NOV 8 — It is no surprise to hear that Datuk Zaid Ibrahim has dropped out of the race for the PKR deputy presidency. Or quit all party posts.
It is no surprise that he feels “that any political party with such hypocritical and false values will not be able to offer meaningful reforms to the people of this country.”
It is no surprise that he doesn’t feel wanted anymore by the party. That his offer to run for the deputy presidency was seen by the “adoring fans of Anwar Ibrahim as a ‘spoiler’ standing in the way of their march to Putrajaya”.
The same thing happened to him in Umno. He joined the Abdullah administration in the aftermath of Election 2008 as the de facto law minister only to quit later over the detention of DAP leader Teresa Kok, blogger Raja Petra Kamarudin and journalist Tan Hoon Cheng under the Internal Security Act (ISA).
The one-time Kota Baru MP was later kicked out of Umno after he was seen attending gatherings held by the party’s political foes.
The maverick politician joined PKR in June 2009 and was given a hero’s welcome but has apparently worn out that welcome with his run for the party’s No. 2 post.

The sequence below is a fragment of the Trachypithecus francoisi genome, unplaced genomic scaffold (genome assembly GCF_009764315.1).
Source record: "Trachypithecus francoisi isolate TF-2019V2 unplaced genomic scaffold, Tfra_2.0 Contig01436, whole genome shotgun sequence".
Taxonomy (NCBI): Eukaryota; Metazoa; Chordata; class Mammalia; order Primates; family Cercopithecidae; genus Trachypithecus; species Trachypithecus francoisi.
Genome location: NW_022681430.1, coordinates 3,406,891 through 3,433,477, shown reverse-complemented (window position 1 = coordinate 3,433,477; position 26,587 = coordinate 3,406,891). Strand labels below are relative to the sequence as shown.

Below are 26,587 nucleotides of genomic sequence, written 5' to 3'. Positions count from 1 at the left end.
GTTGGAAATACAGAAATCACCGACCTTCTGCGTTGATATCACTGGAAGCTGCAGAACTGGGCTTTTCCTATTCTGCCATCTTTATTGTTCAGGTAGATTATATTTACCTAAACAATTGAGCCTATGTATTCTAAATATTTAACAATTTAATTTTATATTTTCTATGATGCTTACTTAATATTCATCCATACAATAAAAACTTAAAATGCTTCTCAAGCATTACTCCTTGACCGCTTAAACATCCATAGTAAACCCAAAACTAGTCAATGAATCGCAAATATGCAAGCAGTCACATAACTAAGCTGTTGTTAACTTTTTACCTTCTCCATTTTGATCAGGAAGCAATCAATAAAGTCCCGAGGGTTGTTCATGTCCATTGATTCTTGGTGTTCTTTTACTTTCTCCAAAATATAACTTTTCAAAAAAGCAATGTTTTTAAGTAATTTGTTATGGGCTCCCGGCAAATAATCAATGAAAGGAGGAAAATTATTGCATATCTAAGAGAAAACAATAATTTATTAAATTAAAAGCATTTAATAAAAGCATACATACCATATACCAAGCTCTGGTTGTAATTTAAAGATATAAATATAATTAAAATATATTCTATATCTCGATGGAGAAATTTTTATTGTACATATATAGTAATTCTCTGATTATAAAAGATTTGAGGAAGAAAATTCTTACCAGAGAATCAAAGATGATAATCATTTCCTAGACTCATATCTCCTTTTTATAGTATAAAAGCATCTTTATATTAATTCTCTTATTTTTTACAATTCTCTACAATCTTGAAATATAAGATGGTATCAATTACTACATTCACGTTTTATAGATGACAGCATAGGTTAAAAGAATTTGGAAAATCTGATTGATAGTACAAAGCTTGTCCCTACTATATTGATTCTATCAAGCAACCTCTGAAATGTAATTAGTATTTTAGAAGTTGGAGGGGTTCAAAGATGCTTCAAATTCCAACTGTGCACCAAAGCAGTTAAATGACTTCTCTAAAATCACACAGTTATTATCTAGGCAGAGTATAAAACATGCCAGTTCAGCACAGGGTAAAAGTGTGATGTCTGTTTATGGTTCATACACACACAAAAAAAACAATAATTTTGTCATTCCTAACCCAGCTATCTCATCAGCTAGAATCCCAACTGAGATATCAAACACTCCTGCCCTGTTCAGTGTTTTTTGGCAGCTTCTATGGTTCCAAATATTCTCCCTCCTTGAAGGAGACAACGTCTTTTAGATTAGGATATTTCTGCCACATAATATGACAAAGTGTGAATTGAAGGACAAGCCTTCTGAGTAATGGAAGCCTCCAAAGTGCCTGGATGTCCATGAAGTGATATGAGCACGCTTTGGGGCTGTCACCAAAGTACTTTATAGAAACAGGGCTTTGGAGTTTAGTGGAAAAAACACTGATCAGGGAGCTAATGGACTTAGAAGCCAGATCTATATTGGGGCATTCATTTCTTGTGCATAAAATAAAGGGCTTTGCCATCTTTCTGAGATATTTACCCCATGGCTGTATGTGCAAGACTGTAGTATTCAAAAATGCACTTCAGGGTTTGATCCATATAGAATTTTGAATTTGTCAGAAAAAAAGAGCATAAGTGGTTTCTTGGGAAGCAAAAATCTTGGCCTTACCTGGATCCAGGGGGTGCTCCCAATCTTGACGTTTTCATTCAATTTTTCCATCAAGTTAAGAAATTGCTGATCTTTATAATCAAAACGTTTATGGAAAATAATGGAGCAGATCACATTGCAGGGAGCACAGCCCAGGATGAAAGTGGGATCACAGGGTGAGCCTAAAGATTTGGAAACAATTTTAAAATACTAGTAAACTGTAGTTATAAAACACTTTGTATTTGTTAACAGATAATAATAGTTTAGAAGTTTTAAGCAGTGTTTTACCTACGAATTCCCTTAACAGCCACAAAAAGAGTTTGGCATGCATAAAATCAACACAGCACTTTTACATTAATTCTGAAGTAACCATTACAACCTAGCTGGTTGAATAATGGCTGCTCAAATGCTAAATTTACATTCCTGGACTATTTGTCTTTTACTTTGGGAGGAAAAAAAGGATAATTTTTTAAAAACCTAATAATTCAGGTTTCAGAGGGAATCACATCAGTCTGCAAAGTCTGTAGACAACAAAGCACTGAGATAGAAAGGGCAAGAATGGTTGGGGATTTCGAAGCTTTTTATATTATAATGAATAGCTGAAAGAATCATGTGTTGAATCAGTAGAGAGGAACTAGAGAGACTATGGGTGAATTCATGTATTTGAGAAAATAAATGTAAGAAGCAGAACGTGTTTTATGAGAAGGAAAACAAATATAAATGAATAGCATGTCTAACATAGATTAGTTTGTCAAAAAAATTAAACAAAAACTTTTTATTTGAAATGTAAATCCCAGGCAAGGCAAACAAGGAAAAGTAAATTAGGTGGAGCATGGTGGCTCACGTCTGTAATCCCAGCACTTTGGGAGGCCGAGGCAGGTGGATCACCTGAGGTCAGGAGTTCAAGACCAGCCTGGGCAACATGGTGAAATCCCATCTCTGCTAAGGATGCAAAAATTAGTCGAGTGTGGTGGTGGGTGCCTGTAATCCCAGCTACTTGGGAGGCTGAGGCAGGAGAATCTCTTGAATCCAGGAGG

He had big plans for the party. The lawyer, who built up the country’s largest partnership that bears his name, ran the secretariat to turn the informal Pakatan Rakyat (PR) pact into a formal organisation comprising PKR, DAP and PAS.
He even quit the party political bureau to quell talk of ambition to replace Datuk Seri Anwar Ibrahim if the PKR de facto chief was ever jailed for sodomy again.
And offered to run for the No. 2 post if Anwar ran for the party presidency in its first-ever direct elections. Anwar declined.
But Zaid never seemed serious about his candidacy. His candidacy was contingent on Selangor Mentri Besar Tan Sri Khalid Ibrahim not entering the race. But he persisted when Khalid mulled the proposition.
He did the same when asking Lembah Pantai MP Nurul Izzah Anwar to join the contest. She said no.
Today, Zaid pulled back his hat from the ring, citing “there is no attempt on the part of the party leadership to address the various issues of manipulation and unfair electoral practices, although these issues were raised repeatedly.”
It came as no surprise to many. It was always a matter of time especially after the votes from the Sabah chapter went the way of the popular vice-president Azmin Ali.
But Zaid joined PKR with both his eyes open. It’s a party built on the dreams of many but crafted from the DNA of Umno where most leaders, including Zaid, came from. Some things never change.
A pity. Zaid and others might have their grouses but his latest move will narrow his options. HIs image will also take a hit.
What he and PKR does in the next few days will be interesting. But no surprises expected.